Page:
Suspended beneath the interstate bridges were highway crew inspection hatches, spaces like small apartments where six or seven people could live. There were no routine police patrols and only occasional sweeps when people would be cited for illegal lodging and those with outstanding warrants would be arrested. The next day many who had been forced out would be back again. At times Environmental Services (the agency responsible for waste management) would accompany a police sweep, but their workers could only carry away a fraction of the debris. Crime in the area was increasing. Despite the lack of routine patrols, in a two-year period between July, 1994, and July, 1996, the police made nearly 100 arrests and gave nearly 150 criminal citations.

“The problem was that a lot of folks down there were crooks,” Vinson told me. “There were small-time drug dealers and mentally unstable people.” Vinson, now a sergeant, had been stationed at Western Division for 15 years. He is 39 years old, with short red hair, a red mustache and glasses. I talked to him in the Western Division parking lot. “The area provides concealment and it’s a good area if you’re a crook — there’re lots of stores nearby, lots of places to rob. Some of the folks would take copper wire from construction sites and burn off the insulation with gasoline. Then the fires would spread and the fire department would have to drag their hoses down there. The area was a mess. Not only do the homeless fill it with debris, but the taggers leave their cans around and the paint goes into the river. And it was full of stolen property.

There was a guy called Bicycle Terry who had one whole wall of his dwelling made entirely of bikes. It was taller than a person. Another guy made a dock with quality lumber and a barge out of a garage door and barrels. We’d go down there and make arrests, give citations, conduct field interviews of people suspected of illegal activity. Folks would be given court dates and never show up. But really the police went down only a couple of times a year. And that’s a historic area. If it were cleaned up, we could see how things were 250 years ago, what the plants were, what the animals were. You can see how San Diego was when people first came here. Richard Henry Dana who wrote Two Years Before the Mastspent time here [in 1835]. That was where he collected firewood.

“Well, the crime, the destruction of the environment, the increasing number of homeless people, the fires — it was going on all the time and it was getting worse. We asked ourselves what we could change about this. So we went up to the University of San Diego and talked to Professor Michael Mayer in the biology department to see if the area was worth saving. He started educating us about the plant environment and how the non-native plants were pushing out the native stuff. It turned out that he already had an interest in the area. And that led to other people with an interest in the area. It seemed a lot of people were thinking of the same thing at the same time. I mean, we thought it would make a really nice nature preserve and when we went up to talk to Mayer, he turned out to be thinking the same thing. It wasn’t just one person who began it.”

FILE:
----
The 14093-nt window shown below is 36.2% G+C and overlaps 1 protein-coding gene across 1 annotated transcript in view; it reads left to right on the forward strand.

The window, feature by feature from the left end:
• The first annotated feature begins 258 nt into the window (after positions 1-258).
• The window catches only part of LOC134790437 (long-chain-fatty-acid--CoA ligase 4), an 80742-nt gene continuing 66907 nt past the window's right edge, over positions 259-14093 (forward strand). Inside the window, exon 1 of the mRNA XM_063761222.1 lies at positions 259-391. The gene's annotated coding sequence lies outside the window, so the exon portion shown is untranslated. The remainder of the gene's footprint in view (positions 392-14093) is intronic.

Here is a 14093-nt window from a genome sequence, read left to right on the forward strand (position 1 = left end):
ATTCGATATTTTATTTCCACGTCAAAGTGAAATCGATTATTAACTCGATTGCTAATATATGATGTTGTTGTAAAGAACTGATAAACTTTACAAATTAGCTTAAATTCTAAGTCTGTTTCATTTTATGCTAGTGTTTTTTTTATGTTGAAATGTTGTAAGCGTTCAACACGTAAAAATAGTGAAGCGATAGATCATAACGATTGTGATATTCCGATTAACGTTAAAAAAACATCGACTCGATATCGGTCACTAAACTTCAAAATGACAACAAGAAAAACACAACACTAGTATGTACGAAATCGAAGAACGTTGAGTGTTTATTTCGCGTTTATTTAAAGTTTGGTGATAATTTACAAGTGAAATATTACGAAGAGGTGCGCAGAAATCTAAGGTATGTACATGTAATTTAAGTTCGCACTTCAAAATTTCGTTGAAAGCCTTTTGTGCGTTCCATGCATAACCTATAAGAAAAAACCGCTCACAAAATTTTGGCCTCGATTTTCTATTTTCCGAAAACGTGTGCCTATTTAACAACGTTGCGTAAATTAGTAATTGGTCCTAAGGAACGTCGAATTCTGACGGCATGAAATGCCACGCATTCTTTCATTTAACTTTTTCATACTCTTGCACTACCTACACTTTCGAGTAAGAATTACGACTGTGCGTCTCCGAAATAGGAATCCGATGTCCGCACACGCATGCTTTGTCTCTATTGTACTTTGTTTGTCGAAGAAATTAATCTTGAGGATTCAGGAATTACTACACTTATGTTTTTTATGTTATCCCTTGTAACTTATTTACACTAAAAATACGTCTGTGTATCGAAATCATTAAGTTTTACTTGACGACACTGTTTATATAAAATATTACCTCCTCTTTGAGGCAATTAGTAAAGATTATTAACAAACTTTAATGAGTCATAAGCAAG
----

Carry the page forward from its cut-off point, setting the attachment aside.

Before meeting with Mayer, Officers Vinson, Kinney and McCracken had conducted a cleanup and sweep with Environmental Services code compliance officers in June, 1996. One hundred tons of trash were taken out and another three tons were taken out each week thereafter. Arrests were made and social workers talked to the homeless offering them help. However, it was clear to the police and Environmental Services officers that other solutions were necessary and so they began to discuss the possibility of some kind of park.

“I’m a history buff,” Vinson told me, “and at the beginning I mostly focused on the historical aspects of San Diego River, because that’s my main interest.”

Vinson is very modest in describing his role in the project, insisting that it was a group effort. One day I talked to Vinson’s supervisor at the time, Sgt. Robert Gilbert, a tall man in his 40s who is so big that he could probably take a pair of crooks in each hand and play them like castanets. He told me that it was Pat Vinson who first identified the problem and tried to define the solution. Then he developed it into a pop Project — Problem Oriented Policing — which are projects developed in police departments all over the country. The Mission Valley Preserve project received a prize for runner-up as one of the best projects of the year.

“Pat initiated it,” Gilbert told me. “Robb and Teresa did a lot of work, but Pat put in all the legwork outside the department. He did a lot of things on his off time. It’s one of the reasons he was promoted sergeant. It’s just the kind of guy he is. He spearheaded this, but he’s a very modest man. He wouldn’t take credit for it. He hates to get up before a bunch of people, but he started it.”

Vinson, Kinney and McCracken had to find out who cared about the area — who were the stakeholders. That’s when they went to Dr. Michael Mayer.